And, then it struck me! This was the idea that I was missing.

Even though my son didn’t quite understand that it would not be possible for the investors to meet me at the park, it made sense for me to simply do a video call!

I could miss 25 minutes of the party to do a quick call while the rest of the party walked through the aquarium. And, in the end, that was exactly what happened.

I called back my teammate and asked him to briefly explain to the investors why I couldn’t be there in person to meet, but would be happy to join via video. I took the call, and was able to spend the rest of the day at the park with my son.

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Not only did my son enjoy his birthday, his simple idea led to a successful investment meeting that allowed us to get funding for a new project.

This is where I was able to turn a limitation into an opportunity that enabled me to reach my success.

Creativity is One Key to Success

When you use your creative ability to turn your limitations and setbacks into opportunities, you’ll find doors opening for you in areas you may have never imagined.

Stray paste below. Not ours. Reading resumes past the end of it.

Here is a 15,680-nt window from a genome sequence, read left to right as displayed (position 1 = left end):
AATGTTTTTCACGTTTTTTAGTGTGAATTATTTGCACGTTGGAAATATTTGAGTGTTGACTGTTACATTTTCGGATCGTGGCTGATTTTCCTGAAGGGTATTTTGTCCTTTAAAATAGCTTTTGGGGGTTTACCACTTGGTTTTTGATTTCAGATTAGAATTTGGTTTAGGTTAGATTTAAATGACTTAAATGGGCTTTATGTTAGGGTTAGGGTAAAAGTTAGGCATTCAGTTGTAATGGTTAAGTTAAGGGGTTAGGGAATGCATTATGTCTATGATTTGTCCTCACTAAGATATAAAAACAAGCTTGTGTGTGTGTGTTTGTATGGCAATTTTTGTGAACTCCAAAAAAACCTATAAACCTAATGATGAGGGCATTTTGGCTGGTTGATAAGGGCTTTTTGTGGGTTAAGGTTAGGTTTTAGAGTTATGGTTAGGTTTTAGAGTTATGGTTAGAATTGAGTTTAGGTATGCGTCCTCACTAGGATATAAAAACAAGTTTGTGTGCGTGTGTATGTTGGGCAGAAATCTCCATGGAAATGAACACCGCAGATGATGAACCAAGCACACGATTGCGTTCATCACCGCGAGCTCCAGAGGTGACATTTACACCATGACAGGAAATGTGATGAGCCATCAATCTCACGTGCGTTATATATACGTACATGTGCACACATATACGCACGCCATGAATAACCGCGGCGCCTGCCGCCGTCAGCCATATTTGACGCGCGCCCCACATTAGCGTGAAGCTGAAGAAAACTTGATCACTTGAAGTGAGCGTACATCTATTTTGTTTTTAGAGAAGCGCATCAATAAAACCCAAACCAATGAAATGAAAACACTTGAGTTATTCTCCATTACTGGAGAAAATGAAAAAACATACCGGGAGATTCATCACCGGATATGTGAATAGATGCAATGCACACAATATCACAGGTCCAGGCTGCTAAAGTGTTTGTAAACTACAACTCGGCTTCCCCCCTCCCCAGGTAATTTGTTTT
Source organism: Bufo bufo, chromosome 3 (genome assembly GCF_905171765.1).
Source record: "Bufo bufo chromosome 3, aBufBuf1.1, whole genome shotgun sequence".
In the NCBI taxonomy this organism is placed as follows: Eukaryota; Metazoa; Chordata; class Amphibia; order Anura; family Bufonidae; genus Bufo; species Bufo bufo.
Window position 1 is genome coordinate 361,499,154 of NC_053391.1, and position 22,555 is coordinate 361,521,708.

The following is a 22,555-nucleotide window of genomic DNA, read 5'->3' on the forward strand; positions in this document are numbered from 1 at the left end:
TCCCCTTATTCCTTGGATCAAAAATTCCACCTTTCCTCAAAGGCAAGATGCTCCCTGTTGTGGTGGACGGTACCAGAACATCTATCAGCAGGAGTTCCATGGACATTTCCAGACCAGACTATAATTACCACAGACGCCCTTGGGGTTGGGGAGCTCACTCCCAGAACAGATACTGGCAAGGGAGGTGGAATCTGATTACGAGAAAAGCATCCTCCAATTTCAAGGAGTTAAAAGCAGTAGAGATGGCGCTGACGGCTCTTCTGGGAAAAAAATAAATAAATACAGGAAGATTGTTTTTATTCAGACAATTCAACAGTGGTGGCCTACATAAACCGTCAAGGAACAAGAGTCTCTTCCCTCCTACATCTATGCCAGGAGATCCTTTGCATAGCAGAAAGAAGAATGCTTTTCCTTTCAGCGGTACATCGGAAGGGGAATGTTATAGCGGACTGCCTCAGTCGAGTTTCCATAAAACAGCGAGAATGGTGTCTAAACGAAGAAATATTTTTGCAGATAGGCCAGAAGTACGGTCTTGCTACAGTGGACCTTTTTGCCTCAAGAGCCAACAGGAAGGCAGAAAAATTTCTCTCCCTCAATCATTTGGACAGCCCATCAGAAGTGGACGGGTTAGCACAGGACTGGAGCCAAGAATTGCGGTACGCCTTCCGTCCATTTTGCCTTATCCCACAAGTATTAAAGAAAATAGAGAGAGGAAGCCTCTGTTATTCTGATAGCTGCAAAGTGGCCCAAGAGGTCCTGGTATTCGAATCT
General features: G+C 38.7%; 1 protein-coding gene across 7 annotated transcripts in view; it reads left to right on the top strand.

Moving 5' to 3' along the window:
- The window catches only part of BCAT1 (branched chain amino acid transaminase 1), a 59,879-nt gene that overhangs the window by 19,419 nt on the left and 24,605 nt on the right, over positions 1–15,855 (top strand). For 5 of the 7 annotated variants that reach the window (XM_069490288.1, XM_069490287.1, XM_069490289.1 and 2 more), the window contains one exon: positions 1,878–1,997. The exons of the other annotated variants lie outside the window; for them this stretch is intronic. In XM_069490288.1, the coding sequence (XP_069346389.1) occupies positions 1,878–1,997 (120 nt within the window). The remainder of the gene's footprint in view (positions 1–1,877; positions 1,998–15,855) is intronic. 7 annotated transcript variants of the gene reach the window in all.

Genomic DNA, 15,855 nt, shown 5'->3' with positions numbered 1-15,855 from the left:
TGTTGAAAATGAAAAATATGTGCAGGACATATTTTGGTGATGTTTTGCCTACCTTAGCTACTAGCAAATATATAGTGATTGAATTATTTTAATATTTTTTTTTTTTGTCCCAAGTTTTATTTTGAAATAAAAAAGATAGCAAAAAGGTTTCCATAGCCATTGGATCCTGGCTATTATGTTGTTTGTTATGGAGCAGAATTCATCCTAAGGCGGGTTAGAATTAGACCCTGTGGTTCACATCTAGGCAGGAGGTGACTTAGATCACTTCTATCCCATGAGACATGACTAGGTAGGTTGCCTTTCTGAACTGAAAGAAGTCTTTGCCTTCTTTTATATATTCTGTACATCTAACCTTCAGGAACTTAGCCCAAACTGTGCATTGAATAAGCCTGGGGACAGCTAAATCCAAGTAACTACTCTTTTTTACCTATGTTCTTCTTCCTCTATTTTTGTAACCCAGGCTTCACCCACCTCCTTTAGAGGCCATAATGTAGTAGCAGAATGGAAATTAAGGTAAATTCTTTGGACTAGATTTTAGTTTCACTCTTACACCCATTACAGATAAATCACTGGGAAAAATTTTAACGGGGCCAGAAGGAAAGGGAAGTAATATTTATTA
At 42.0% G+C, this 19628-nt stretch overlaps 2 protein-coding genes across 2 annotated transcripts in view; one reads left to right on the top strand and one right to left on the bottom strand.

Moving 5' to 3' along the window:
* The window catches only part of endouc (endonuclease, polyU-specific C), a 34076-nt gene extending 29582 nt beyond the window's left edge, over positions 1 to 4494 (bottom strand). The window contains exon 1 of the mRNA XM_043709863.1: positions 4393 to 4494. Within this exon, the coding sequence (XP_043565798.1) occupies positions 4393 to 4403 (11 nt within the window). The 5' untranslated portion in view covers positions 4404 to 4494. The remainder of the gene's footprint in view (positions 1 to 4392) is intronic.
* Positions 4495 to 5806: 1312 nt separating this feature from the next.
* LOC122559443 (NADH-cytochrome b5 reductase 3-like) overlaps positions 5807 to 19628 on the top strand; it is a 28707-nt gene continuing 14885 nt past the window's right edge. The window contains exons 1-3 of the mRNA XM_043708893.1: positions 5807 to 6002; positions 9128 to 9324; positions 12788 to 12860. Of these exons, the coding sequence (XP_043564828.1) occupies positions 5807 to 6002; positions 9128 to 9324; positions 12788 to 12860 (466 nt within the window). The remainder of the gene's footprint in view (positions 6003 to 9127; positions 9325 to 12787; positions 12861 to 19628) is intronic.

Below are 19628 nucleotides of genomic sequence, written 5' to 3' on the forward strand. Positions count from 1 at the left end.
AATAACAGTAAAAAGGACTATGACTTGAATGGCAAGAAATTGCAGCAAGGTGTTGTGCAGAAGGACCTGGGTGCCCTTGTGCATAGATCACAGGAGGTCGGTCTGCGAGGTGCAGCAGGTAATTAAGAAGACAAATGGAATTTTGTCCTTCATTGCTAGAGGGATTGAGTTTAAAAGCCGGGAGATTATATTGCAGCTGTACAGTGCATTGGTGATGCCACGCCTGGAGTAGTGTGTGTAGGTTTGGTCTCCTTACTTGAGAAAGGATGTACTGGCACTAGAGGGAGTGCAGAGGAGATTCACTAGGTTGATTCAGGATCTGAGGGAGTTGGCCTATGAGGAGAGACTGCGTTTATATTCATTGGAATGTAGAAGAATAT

Remember, your attitude is also important when it comes to achieving a goal, and tackling a setback or problem. That’s because a positive attitude transforms not just your mental state, but your physical and emotional well being. It is the key to lasting total transformation.

Check out this article to learn more about how you can tune your attitude towards positivity.

So, the next time you’re feeling limited by your abilities, setbacks or challenges, don’t give up. Really look at the situation, and see how you can leverage on your creativity to find an alternative solution.

Featured photo credit: Photo by William Iven on Unsplash via unsplash.com